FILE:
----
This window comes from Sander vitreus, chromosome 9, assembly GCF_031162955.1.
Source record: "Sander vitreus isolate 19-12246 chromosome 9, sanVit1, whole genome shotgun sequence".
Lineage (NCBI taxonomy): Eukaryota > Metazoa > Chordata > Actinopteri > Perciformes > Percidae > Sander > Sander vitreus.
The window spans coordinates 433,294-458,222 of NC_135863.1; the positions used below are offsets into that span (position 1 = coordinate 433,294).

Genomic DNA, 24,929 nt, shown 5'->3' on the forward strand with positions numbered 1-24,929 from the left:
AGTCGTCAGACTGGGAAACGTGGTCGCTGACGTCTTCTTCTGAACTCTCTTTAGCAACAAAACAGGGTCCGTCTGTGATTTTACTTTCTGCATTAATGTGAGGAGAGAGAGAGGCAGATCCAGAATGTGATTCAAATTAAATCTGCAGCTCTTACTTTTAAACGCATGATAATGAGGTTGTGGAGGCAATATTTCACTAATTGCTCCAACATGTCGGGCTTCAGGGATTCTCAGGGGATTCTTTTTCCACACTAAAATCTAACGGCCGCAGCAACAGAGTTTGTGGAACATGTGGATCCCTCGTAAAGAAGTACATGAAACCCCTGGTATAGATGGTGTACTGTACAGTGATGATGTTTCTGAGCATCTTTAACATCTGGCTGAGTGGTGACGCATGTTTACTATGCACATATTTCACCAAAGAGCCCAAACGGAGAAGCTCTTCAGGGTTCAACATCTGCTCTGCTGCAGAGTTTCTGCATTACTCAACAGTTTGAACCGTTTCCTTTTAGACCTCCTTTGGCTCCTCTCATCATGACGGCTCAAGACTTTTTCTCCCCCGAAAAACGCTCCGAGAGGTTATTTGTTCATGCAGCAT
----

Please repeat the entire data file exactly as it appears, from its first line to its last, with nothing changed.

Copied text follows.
This window comes from Sander vitreus, chromosome 9, assembly GCF_031162955.1.
Source record: "Sander vitreus isolate 19-12246 chromosome 9, sanVit1, whole genome shotgun sequence".
Lineage (NCBI taxonomy): Eukaryota > Metazoa > Chordata > Actinopteri > Perciformes > Percidae > Sander > Sander vitreus.
The window spans coordinates 433,294-458,222 of NC_135863.1; the positions used below are offsets into that span (position 1 = coordinate 433,294).

Genomic DNA, 24,929 nt, shown 5'->3' on the forward strand with positions numbered 1-24,929 from the left:
AGTCGTCAGACTGGGAAACGTGGTCGCTGACGTCTTCTTCTGAACTCTCTTTAGCAACAAAACAGGGTCCGTCTGTGATTTTACTTTCTGCATTAATGTGAGGAGAGAGAGAGGCAGATCCAGAATGTGATTCAAATTAAATCTGCAGCTCTTACTTTTAAACGCATGATAATGAGGTTGTGGAGGCAATATTTCACTAATTGCTCCAACATGTCGGGCTTCAGGGATTCTCAGGGGATTCTTTTTCCACACTAAAATCTAACGGCCGCAGCAACAGAGTTTGTGGAACATGTGGATCCCTCGTAAAGAAGTACATGAAACCCCTGGTATAGATGGTGTACTGTACAGTGATGATGTTTCTGAGCATCTTTAACATCTGGCTGAGTGGTGACGCATGTTTACTATGCACATATTTCACCAAAGAGCCCAAACGGAGAAGCTCTTCAGGGTTCAACATCTGCTCTGCTGCAGAGTTTCTGCATTACTCAACAGTTTGAACCGTTTCCTTTTAGACCTCCTTTGGCTCCTCTCATCATGACGGCTCAAGACTTTTTCTCCCCCGAAAAACGCTCCGAGAGGTTATTTGTTCATGCAGCAT